FEB 20 (ATLANTA) – Harry S. Sommers, the Special Agent in Charge (SAC) of the Atlanta Field Division (AFD) of the Drug Enforcement Administration (DEA), announced today that the DEA AFD is launching an anonymous statewide prescription drug texting tip line available to the public. SAC Sommers was joined by John Horn, First Assistant United States Attorney, Northern District of Georgia; Rick Allen, Director, Georgia Drugs and Narcotics Agency; Ken Howard, Inspector, Georgia Bureau of Investigation; and Jack Killorin, Director, Atlanta High Intensity Drug Trafficking Area.
The TIP411 web-based initiative is the first-ever federally administered prescription drug abuse tip line of its kind in the state. The TIP411 service allows for the public to quickly, easily, and anonymously report prescription drug abuse by texting TIP411 or 847-411 then using the keyword PILLTIP. The tips will be forwarded directly to a DEA agent, who will then act upon the information. Some of the tips, no doubt, will lead to actionable enforcement opportunities.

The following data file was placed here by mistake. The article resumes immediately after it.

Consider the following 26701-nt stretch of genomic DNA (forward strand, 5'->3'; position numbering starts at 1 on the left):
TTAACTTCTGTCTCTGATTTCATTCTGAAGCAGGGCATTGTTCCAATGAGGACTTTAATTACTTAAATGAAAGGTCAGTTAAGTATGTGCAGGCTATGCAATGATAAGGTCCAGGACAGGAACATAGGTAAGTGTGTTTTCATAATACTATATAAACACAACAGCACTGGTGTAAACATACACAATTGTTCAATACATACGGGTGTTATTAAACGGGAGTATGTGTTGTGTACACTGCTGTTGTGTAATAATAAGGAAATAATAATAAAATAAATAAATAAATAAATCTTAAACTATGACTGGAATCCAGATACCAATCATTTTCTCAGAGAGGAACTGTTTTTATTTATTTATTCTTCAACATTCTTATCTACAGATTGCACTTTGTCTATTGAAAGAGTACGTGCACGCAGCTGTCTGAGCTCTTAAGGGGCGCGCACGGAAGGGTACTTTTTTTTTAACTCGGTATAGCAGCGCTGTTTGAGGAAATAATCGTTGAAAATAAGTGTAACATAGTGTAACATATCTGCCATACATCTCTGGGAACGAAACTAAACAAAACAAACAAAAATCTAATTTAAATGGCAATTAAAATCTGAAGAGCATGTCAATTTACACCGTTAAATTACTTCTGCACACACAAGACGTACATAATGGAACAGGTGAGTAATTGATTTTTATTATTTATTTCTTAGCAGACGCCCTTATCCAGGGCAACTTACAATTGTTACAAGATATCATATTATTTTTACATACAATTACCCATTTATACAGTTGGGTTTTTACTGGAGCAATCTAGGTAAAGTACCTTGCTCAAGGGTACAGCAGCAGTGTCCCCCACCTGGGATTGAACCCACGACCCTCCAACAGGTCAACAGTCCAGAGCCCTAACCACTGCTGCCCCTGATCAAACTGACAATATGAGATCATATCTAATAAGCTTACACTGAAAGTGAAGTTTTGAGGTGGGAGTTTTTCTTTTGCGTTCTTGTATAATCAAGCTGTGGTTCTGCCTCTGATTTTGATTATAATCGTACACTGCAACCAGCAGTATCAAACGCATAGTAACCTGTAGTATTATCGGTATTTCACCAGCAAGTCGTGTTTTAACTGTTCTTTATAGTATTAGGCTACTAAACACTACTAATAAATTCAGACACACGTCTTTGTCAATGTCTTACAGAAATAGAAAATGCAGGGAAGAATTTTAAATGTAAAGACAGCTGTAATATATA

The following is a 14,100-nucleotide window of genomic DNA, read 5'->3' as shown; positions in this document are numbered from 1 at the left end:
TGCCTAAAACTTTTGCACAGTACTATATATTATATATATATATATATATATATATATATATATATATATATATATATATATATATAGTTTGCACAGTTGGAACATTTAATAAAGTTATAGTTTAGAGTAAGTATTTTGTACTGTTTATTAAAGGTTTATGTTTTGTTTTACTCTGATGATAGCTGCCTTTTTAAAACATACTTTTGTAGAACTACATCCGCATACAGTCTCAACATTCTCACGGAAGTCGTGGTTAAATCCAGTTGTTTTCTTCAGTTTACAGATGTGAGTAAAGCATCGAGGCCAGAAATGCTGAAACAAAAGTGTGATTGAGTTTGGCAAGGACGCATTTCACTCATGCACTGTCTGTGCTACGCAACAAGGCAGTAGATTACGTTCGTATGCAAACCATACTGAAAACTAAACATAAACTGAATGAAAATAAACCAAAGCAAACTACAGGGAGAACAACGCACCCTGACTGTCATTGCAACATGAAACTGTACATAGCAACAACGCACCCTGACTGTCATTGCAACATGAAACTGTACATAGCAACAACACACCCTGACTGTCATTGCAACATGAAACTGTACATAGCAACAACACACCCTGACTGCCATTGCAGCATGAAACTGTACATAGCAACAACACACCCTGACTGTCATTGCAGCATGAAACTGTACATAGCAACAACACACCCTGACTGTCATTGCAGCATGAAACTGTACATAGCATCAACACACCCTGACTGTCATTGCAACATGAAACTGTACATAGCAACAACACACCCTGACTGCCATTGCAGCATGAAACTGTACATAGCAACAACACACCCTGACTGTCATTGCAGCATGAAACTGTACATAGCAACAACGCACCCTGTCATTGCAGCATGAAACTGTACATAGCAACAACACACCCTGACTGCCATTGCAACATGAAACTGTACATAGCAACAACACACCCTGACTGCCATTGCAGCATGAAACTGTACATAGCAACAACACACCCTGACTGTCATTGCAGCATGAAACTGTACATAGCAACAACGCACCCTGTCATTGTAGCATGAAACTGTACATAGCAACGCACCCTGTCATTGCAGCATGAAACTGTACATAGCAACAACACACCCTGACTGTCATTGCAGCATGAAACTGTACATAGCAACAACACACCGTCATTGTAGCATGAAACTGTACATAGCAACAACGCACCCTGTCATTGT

Harry S. Sommers, the Special Agent in Charge (SAC) of the DEA Atlanta Field Division (AFD) said of the program, "This method of communication is a great opportunity for the public to anonymously engage in the fight against state-wide prescription drug abuse while keeping up with today's technology. The illegal prescription drug market and relative ease of which pharmaceutical substances can be obtained has resulted in a sharp increase in prescription drug abuse throughout Georgia. DEA and its federal, state and local partners are fully committed to combating this growing issue."
When the TIP411 program becomes active, the DEA AFD will simultaneously send prescription drug abuse educational packets to 1,200 pharmacies located throughout the Atlanta metropolitan area. The packets will contain a refrigerator magnet which displays, "Report RX Fraud Anonymously," a Pharmacist's Guide to Prescription Fraud, a Prescription Drug Intelligence Alert from SAC Sommers, and a TIP411 advertisement brochure.The DEA encourages parents, along with their children, to educate themselves about the dangers of legal and illegal drugs by visiting DEA's interactive websites at www.justthinktwice.com, www.GetSmartAboutDrugs.com and www.dea.gov.